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Creating the Plan for your Financial Future


It's difficult to achieve your financial goals without a solid plan. Creating that plan is simpler than you might think.

Christopher Burton, MD, practice management, personal finance

Physicians are high earners, but most do not have a long-term plan for retirement or wealth-building. Despite the large amount of money that passes through our hands throughout our careers, most of us end up with very little of it by the time we retire. There are lots of reasons doctors will give for that phenomenon. Many complain about the declining reimbursements or the rising costs of doing business. There is the astronomical cost of MOC, CME, and licensure. You probably have some ideas of your own.

These excuses aren’t the real reason that physician net worth is typically so low compared to earning potential. Don’t get me wrong—those issues definitely don’t help matters. But other professionals and industries face challenges too. The problem is really much simpler. It comes down to poor planning. Most of us are too busy getting through the day-to-day routines to spend the time we should planning our financial futures. There are patients to see, charts to finish, phone calls to return, and staff to deal with in a never-ending parade across our to-do list. We are busy. I understand. But planning is just as important.

Don’t feel bad though. Planning — or goal setting – is a problem for most people. In fact, only about 3% of adults actually write down their goals. However if we do not write down clearly the financial goals we have, what is the likelihood we will actually reach them? I can assure you that the likelihood is very, very low.

So if you don’t have a plan, or haven’t looked at yours for quite some time, I encourage you to set aside an hour or two this weekend to set out your long-term financial goals for retirement and your short-term financial goals for the next two to three years. From there, the next step is just taking an assessment of your current situation. What assets do you have? What debts or liabilities do you have? Subtracting your current liabilities from your current assets gives you your current net worth.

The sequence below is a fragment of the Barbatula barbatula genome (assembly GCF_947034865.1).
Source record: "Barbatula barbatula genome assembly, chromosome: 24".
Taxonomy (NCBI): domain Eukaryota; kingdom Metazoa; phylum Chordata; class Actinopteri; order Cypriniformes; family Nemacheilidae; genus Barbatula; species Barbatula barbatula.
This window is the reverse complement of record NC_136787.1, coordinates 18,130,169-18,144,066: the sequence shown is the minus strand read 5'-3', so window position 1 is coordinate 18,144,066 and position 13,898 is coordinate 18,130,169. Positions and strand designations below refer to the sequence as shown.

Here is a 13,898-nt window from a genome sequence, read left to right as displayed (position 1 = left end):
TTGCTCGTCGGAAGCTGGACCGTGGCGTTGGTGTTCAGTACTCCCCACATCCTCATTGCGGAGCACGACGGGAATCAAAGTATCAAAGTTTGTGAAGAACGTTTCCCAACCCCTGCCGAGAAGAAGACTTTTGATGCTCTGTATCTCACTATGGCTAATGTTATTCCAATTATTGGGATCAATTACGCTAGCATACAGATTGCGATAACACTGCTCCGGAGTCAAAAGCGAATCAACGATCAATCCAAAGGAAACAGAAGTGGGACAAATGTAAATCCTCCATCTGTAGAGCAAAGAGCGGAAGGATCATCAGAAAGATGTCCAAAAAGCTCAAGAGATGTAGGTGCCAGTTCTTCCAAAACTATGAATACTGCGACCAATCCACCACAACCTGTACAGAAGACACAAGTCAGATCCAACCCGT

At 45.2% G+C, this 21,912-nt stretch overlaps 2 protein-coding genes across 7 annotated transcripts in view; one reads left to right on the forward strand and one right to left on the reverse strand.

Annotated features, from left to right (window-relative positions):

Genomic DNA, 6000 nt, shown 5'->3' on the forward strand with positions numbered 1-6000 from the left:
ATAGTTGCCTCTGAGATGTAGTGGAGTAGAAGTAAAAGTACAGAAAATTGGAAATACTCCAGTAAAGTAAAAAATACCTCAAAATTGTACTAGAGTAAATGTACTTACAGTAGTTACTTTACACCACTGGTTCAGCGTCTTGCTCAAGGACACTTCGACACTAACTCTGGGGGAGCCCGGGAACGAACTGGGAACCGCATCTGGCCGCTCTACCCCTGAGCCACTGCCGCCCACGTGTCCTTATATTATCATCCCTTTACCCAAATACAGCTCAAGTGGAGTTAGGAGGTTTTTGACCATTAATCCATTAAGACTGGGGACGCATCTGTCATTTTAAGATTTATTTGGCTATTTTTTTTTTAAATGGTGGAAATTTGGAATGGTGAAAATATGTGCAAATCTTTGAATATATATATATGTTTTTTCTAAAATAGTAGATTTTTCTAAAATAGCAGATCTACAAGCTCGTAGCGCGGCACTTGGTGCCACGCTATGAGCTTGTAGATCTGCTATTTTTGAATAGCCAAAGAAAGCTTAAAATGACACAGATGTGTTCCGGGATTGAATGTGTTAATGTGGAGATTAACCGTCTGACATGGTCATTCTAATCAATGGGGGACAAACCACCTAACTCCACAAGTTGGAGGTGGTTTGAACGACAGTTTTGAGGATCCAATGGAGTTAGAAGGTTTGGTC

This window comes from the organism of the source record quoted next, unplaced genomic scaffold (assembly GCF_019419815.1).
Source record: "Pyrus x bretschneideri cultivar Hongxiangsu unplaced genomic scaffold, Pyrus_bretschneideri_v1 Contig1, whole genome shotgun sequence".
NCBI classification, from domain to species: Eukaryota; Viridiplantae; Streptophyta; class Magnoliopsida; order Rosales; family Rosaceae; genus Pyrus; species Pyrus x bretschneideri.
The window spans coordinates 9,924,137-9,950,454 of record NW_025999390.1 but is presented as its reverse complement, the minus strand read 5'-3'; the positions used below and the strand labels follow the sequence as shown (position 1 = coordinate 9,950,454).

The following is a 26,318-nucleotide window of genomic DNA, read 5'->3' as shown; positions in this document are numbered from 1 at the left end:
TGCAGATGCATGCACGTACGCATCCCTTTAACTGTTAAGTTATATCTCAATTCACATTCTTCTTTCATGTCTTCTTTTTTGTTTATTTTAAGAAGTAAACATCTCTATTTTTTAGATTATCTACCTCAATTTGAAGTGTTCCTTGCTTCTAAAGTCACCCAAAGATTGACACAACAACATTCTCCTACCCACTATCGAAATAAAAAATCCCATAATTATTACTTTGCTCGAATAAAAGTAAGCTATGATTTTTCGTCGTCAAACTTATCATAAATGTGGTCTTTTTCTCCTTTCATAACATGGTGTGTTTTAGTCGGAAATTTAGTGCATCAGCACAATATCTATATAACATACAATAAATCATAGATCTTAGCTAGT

If the results aren’t quite what you had hoped for, there is good news. Because physicians are high earners, we have the ability to make up ground more quickly. We can cut back on discretionary spending, save more, and even find additional ways to earn more. All of these will increase our financial margins, and it is in those margins that we find the money to invest for our long-term wealth building goals.

You do not need to hire a certified financial planner or buy fancy software to do this for you. A pen and paper work just fine, or you can put it on a spreadsheet. Since most of us already have those things, creating your financial plan is free! How many times can you say that any more? Even if you do have a financial advisor, it is important to see the big picture and know where you are financially. A large number of advisors only look at part of the picture — the part they are paid to manage. But there is more to a financial plan than having a retirement account or money in mutual funds. It is time we as physicians take responsibility for our own financial health.

I have heard it quoted many times. “If you fail to plan, then you plan to fail.” It is especially true with finances. It is well worth the time it takes to create a plan for reaching your financial goals. In fact there are not many other activities that you can do this weekend that will have as big an impact on your financial future.

Christopher Burton, MD is an Amazon best-selling author and founder of the website. He is a consultant for medical practices and coaches physicians on areas of career development, leadership, communication, and finances. He serves as Chair for the Florida Medical Association’s Young Physicians’ Section and Adjunct Clinical Professor at the Florida State University College of Medicine. Connect with him on LinkedIn and Twitter.

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